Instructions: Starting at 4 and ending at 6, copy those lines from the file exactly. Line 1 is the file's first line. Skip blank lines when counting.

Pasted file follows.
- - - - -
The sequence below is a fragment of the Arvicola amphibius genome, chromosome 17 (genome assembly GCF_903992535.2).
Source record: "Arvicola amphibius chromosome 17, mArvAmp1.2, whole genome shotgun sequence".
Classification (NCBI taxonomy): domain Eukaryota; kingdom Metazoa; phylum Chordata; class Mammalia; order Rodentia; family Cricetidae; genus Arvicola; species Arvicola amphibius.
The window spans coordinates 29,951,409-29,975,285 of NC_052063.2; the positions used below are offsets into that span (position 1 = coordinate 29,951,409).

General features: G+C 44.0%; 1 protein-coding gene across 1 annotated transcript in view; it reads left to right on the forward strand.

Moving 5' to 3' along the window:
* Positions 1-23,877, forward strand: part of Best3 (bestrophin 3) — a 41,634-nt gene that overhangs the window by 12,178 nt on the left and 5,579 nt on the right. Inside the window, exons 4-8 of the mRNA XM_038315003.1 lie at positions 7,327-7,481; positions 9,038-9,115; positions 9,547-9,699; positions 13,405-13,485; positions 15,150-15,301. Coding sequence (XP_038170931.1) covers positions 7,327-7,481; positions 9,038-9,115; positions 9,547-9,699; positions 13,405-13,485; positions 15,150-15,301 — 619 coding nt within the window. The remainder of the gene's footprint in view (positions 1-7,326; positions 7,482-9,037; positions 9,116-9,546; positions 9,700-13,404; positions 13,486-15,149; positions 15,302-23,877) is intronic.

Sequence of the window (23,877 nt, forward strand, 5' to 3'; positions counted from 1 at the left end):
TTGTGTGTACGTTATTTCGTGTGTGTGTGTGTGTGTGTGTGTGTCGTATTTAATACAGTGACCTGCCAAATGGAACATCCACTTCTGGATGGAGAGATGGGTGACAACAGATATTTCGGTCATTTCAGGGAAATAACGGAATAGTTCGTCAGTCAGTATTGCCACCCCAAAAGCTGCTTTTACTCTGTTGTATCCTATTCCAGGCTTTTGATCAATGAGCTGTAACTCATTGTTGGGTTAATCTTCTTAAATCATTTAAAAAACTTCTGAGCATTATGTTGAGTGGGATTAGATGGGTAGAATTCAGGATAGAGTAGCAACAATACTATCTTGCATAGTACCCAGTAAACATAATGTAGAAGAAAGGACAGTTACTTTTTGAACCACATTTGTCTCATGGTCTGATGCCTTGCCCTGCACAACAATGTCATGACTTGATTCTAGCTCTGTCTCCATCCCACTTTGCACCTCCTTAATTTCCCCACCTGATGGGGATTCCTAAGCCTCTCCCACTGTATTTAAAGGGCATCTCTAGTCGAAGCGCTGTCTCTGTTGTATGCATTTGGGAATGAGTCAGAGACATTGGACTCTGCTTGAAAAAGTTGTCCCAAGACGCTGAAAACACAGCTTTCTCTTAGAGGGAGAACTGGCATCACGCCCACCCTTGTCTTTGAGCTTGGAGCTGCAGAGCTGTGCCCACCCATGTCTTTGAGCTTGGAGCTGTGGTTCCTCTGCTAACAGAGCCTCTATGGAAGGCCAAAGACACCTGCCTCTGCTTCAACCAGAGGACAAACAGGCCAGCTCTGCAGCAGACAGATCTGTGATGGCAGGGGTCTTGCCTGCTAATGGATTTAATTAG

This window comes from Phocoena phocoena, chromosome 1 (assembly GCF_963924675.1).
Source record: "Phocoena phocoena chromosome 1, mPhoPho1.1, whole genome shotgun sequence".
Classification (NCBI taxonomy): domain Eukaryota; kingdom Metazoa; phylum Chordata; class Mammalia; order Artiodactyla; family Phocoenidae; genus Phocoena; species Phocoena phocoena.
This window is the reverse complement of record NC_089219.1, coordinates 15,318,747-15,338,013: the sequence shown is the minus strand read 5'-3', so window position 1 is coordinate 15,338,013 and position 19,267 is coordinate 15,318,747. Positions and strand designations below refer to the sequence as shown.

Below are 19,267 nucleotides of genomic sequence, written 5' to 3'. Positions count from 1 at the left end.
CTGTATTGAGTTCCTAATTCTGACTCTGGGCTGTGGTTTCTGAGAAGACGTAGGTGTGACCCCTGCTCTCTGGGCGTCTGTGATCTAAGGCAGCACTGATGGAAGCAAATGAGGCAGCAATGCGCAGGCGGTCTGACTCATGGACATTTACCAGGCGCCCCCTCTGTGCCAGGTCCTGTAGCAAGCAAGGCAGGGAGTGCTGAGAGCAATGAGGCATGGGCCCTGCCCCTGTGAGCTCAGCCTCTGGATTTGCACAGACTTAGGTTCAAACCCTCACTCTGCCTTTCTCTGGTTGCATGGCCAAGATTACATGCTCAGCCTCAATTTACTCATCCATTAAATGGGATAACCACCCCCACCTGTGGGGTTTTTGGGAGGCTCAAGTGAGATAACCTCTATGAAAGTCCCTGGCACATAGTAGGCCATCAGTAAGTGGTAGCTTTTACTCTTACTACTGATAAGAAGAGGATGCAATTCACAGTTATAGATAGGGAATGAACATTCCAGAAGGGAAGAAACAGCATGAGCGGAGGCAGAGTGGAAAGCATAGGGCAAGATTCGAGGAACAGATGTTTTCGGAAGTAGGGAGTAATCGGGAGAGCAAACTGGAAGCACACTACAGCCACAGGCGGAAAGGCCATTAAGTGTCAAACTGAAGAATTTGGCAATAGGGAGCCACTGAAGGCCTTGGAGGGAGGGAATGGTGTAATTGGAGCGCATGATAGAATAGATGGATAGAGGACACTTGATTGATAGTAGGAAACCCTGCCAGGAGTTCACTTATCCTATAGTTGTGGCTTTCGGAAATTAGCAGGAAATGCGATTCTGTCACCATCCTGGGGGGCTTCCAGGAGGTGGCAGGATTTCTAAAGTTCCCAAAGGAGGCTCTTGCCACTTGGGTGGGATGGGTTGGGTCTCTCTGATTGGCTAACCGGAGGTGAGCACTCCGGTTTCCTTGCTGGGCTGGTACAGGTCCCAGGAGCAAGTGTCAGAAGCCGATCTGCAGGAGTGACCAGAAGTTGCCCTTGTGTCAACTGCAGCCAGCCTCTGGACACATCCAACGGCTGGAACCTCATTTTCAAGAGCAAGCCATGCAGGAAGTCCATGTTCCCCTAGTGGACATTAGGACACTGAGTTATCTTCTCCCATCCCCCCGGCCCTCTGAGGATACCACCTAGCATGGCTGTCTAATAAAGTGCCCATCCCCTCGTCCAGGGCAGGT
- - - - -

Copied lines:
The window spans coordinates 29,951,409-29,975,285 of NC_052063.2; the positions used below are offsets into that span (position 1 = coordinate 29,951,409).

General features: G+C 44.0%; 1 protein-coding gene across 1 annotated transcript in view; it reads left to right on the forward strand.

Moving 5' to 3' along the window: